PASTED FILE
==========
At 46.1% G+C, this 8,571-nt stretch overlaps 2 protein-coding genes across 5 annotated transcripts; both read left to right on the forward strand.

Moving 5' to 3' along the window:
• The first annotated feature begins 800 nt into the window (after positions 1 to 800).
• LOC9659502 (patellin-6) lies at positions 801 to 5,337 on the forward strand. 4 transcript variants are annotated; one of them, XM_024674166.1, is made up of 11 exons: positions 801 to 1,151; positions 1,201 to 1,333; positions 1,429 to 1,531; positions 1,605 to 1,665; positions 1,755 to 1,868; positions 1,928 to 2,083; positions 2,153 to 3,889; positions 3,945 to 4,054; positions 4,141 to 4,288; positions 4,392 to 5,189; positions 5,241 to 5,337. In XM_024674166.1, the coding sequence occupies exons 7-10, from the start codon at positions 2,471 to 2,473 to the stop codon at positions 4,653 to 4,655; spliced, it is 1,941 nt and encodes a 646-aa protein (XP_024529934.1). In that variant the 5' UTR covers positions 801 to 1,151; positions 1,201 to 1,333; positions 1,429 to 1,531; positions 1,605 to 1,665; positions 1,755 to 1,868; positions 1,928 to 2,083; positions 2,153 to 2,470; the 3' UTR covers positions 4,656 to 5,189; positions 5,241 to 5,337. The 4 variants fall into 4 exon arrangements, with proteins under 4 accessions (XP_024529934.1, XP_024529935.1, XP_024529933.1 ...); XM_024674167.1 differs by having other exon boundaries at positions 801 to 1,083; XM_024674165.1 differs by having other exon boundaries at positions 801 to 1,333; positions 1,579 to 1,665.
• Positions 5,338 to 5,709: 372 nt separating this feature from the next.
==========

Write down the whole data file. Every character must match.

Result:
At 46.1% G+C, this 8,571-nt stretch overlaps 2 protein-coding genes across 5 annotated transcripts; both read left to right on the forward strand.

Moving 5' to 3' along the window:
• The first annotated feature begins 800 nt into the window (after positions 1 to 800).
• LOC9659502 (patellin-6) lies at positions 801 to 5,337 on the forward strand. 4 transcript variants are annotated; one of them, XM_024674166.1, is made up of 11 exons: positions 801 to 1,151; positions 1,201 to 1,333; positions 1,429 to 1,531; positions 1,605 to 1,665; positions 1,755 to 1,868; positions 1,928 to 2,083; positions 2,153 to 3,889; positions 3,945 to 4,054; positions 4,141 to 4,288; positions 4,392 to 5,189; positions 5,241 to 5,337. In XM_024674166.1, the coding sequence occupies exons 7-10, from the start codon at positions 2,471 to 2,473 to the stop codon at positions 4,653 to 4,655; spliced, it is 1,941 nt and encodes a 646-aa protein (XP_024529934.1). In that variant the 5' UTR covers positions 801 to 1,151; positions 1,201 to 1,333; positions 1,429 to 1,531; positions 1,605 to 1,665; positions 1,755 to 1,868; positions 1,928 to 2,083; positions 2,153 to 2,470; the 3' UTR covers positions 4,656 to 5,189; positions 5,241 to 5,337. The 4 variants fall into 4 exon arrangements, with proteins under 4 accessions (XP_024529934.1, XP_024529935.1, XP_024529933.1 ...); XM_024674167.1 differs by having other exon boundaries at positions 801 to 1,083; XM_024674165.1 differs by having other exon boundaries at positions 801 to 1,333; positions 1,579 to 1,665.
• Positions 5,338 to 5,709: 372 nt separating this feature from the next.